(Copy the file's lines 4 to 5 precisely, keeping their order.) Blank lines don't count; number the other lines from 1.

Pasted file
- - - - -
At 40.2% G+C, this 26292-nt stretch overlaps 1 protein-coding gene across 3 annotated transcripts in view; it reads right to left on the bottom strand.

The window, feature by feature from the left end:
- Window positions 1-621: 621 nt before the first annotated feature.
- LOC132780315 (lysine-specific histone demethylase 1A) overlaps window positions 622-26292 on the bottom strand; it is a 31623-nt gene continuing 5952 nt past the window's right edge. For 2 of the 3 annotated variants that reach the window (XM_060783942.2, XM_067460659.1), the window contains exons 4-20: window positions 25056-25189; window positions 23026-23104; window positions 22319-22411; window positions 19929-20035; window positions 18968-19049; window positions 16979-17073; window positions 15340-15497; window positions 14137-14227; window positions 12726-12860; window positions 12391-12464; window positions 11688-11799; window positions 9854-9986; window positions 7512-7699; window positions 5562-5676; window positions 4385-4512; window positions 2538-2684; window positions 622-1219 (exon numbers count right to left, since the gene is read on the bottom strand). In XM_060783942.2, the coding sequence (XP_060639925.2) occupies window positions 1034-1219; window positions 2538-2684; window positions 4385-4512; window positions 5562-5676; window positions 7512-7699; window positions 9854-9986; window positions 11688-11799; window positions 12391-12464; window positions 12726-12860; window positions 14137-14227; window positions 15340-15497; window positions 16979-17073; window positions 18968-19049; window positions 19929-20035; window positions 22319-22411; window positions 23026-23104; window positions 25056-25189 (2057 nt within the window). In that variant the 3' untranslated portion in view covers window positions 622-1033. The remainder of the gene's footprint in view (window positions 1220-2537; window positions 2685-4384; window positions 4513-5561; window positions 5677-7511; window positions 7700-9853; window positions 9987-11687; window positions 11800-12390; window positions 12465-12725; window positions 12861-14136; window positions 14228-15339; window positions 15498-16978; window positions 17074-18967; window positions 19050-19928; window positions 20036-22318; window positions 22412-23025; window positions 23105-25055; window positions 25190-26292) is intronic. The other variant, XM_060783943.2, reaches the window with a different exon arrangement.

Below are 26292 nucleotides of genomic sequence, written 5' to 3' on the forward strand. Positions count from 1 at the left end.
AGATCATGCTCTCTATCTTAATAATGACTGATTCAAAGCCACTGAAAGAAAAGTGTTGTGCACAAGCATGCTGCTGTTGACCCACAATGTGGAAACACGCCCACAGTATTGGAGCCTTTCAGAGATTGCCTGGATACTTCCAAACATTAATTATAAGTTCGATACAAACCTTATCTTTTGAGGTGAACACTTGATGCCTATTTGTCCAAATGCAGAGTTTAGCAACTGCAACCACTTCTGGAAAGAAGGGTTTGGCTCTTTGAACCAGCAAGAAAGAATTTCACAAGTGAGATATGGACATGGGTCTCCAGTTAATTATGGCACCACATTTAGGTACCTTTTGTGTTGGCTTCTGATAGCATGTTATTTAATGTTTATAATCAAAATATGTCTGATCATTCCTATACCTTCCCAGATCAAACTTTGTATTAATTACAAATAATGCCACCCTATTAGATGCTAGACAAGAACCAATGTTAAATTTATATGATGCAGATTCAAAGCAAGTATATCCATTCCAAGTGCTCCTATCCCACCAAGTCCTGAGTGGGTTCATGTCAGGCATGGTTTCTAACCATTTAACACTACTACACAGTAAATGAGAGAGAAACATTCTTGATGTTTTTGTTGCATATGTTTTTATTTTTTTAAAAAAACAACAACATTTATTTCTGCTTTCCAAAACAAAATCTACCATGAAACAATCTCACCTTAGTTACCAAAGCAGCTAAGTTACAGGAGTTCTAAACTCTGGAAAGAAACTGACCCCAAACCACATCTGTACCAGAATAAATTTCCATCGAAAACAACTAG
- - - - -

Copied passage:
- LOC132780315 (lysine-specific histone demethylase 1A) overlaps window positions 622-26292 on the bottom strand; it is a 31623-nt gene continuing 5952 nt past the window's right edge. For 2 of the 3 annotated variants that reach the window (XM_060783942.2, XM_067460659.1), the window contains exons 4-20: window positions 25056-25189; window positions 23026-23104; window positions 22319-22411; window positions 19929-20035; window positions 18968-19049; window positions 16979-17073; window positions 15340-15497; window positions 14137-14227; window positions 12726-12860; window positions 12391-12464; window positions 11688-11799; window positions 9854-9986; window positions 7512-7699; window positions 5562-5676; window positions 4385-4512; window positions 2538-2684; window positions 622-1219 (exon numbers count right to left, since the gene is read on the bottom strand). In XM_060783942.2, the coding sequence (XP_060639925.2) occupies window positions 1034-1219; window positions 2538-2684; window positions 4385-4512; window positions 5562-5676; window positions 7512-7699; window positions 9854-9986; window positions 11688-11799; window positions 12391-12464; window positions 12726-12860; window positions 14137-14227; window positions 15340-15497; window positions 16979-17073; window positions 18968-19049; window positions 19929-20035; window positions 22319-22411; window positions 23026-23104; window positions 25056-25189 (2057 nt within the window). In that variant the 3' untranslated portion in view covers window positions 622-1033. The remainder of the gene's footprint in view (window positions 1220-2537; window positions 2685-4384; window positions 4513-5561; window positions 5677-7511; window positions 7700-9853; window positions 9987-11687; window positions 11800-12390; window positions 12465-12725; window positions 12861-14136; window positions 14228-15339; window positions 15498-16978; window positions 17074-18967; window positions 19050-19928; window positions 20036-22318; window positions 22412-23025; window positions 23105-25055; window positions 25190-26292) is intronic. The other variant, XM_060783943.2, reaches the window with a different exon arrangement.

Below are 26292 nucleotides of genomic sequence, written 5' to 3' on the forward strand. Positions count from 1 at the left end.